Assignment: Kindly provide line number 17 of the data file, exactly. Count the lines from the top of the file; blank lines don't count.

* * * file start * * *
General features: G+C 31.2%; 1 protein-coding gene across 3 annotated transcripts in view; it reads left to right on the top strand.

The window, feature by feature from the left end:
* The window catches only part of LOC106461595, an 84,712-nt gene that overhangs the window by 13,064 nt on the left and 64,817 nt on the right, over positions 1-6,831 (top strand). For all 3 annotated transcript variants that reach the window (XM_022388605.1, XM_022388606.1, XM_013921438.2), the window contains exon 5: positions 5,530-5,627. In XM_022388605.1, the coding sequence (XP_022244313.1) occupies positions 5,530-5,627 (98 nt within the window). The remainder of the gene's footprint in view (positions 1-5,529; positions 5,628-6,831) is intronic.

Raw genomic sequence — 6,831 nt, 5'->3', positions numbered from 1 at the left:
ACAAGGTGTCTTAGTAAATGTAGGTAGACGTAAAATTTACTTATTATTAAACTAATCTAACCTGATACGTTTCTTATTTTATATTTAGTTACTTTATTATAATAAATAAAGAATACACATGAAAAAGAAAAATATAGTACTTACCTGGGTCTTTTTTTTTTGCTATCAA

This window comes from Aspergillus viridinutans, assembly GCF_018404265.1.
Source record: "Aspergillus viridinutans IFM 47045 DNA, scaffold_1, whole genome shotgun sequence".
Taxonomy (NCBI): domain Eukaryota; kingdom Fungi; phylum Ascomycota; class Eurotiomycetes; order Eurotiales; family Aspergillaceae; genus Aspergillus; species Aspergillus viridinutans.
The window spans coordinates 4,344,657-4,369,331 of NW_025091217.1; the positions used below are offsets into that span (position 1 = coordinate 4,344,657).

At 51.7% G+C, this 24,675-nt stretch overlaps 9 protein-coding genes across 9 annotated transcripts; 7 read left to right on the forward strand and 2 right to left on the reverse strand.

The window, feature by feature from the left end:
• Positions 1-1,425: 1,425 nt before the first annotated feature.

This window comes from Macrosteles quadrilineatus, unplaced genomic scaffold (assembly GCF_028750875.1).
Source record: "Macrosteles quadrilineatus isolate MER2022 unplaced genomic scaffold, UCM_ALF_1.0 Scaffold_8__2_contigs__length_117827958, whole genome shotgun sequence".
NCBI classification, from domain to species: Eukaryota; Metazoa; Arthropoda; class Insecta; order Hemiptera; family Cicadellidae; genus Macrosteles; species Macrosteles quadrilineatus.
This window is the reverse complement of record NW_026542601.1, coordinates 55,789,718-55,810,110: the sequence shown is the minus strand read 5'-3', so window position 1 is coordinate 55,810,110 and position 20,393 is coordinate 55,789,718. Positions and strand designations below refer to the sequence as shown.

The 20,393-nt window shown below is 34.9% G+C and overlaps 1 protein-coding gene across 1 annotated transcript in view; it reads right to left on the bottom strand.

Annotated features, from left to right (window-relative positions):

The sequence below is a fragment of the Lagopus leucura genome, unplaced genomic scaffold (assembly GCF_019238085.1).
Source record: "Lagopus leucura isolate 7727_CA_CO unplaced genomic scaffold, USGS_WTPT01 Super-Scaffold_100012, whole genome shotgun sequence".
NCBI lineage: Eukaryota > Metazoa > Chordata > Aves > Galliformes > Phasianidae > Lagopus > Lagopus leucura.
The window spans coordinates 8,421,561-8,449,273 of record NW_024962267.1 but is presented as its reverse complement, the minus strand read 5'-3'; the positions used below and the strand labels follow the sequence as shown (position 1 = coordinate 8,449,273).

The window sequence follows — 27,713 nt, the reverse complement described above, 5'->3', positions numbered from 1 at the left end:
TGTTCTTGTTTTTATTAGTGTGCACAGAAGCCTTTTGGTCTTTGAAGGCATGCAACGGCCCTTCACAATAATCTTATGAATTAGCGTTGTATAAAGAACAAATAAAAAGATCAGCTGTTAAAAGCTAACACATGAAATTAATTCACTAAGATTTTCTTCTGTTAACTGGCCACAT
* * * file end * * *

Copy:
The 20,393-nt window shown below is 34.9% G+C and overlaps 1 protein-coding gene across 1 annotated transcript in view; it reads right to left on the bottom strand.